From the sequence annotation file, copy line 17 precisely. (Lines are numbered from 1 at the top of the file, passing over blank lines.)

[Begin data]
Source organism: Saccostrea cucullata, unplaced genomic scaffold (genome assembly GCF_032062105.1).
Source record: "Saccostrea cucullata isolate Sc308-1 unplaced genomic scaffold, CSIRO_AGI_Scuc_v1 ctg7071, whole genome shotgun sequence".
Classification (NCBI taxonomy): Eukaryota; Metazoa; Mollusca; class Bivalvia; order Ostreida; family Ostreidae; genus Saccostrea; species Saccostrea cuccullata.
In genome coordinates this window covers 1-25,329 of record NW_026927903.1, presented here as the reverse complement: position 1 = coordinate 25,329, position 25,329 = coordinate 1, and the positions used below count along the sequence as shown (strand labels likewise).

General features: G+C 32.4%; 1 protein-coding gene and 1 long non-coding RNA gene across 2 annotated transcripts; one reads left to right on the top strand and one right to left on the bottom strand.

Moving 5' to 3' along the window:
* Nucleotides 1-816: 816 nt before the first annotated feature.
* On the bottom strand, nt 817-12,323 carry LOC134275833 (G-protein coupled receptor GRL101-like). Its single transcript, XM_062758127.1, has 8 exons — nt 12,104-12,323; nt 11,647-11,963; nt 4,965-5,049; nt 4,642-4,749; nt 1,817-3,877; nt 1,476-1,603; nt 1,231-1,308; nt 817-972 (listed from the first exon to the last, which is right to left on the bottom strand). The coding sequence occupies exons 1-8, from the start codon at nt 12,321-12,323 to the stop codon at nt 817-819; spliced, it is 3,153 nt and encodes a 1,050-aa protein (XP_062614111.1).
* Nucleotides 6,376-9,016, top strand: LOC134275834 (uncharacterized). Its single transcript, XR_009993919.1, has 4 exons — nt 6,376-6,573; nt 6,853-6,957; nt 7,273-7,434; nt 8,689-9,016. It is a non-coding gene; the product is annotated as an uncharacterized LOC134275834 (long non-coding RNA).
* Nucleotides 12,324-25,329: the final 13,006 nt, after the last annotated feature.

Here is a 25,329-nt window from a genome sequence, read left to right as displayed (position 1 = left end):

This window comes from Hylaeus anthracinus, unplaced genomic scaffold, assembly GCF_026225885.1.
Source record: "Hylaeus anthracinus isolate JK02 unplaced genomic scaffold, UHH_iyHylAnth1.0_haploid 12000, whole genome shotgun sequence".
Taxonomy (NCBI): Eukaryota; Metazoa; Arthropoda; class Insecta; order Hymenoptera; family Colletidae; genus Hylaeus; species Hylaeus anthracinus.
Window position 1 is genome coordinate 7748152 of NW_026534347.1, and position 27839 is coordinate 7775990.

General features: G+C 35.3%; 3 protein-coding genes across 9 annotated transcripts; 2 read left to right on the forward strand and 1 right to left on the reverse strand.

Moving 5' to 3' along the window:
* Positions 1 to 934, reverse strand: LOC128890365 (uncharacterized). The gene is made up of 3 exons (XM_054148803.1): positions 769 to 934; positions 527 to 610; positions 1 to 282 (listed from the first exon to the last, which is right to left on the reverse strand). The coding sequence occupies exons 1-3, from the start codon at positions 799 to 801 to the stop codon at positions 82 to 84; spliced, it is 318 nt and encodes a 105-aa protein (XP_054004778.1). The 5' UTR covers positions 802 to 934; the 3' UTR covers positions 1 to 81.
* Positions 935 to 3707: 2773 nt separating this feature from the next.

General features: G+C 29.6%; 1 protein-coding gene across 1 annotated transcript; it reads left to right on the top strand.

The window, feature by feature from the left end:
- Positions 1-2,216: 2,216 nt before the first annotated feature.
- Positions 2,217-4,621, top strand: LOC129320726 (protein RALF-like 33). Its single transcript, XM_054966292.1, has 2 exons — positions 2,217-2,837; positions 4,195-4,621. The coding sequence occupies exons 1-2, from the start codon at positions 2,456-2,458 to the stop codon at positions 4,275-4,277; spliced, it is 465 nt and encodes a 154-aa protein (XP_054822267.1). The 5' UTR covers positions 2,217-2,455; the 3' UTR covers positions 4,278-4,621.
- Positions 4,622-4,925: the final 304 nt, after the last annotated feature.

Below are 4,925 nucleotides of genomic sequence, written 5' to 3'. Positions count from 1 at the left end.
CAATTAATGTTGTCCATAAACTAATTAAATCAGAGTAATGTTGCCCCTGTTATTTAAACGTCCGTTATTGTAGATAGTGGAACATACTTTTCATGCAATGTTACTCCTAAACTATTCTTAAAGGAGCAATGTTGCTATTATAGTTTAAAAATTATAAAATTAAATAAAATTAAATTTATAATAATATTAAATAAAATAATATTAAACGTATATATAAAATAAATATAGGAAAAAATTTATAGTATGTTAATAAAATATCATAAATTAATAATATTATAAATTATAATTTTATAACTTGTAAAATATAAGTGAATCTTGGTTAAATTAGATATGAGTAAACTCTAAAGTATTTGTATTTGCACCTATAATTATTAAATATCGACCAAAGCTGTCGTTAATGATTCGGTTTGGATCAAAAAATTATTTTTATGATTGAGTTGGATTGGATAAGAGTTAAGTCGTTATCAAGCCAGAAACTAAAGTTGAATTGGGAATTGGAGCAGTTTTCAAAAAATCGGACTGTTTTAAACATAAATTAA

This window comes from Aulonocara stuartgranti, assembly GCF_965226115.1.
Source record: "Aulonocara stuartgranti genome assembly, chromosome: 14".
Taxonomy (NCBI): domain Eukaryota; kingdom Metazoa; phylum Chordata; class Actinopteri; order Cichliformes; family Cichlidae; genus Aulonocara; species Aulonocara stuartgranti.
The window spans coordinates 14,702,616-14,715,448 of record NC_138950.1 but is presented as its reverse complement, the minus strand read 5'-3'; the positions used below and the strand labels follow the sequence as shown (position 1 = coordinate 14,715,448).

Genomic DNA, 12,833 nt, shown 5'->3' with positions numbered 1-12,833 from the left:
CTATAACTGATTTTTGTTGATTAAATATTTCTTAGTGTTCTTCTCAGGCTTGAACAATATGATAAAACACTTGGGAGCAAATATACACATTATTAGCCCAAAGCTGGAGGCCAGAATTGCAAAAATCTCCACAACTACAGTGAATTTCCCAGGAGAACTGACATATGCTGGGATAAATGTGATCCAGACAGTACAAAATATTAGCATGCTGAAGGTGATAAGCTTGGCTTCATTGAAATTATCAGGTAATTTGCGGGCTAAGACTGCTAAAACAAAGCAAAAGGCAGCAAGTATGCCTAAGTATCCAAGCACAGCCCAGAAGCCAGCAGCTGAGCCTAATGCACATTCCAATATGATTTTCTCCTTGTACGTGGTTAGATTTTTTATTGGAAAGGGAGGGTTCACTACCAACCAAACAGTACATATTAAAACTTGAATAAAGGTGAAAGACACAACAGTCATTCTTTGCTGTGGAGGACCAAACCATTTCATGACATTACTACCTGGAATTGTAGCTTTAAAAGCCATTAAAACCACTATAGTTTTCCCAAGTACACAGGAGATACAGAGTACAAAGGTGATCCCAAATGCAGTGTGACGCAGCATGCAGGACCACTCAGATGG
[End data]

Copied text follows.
Moving 5' to 3' along the window: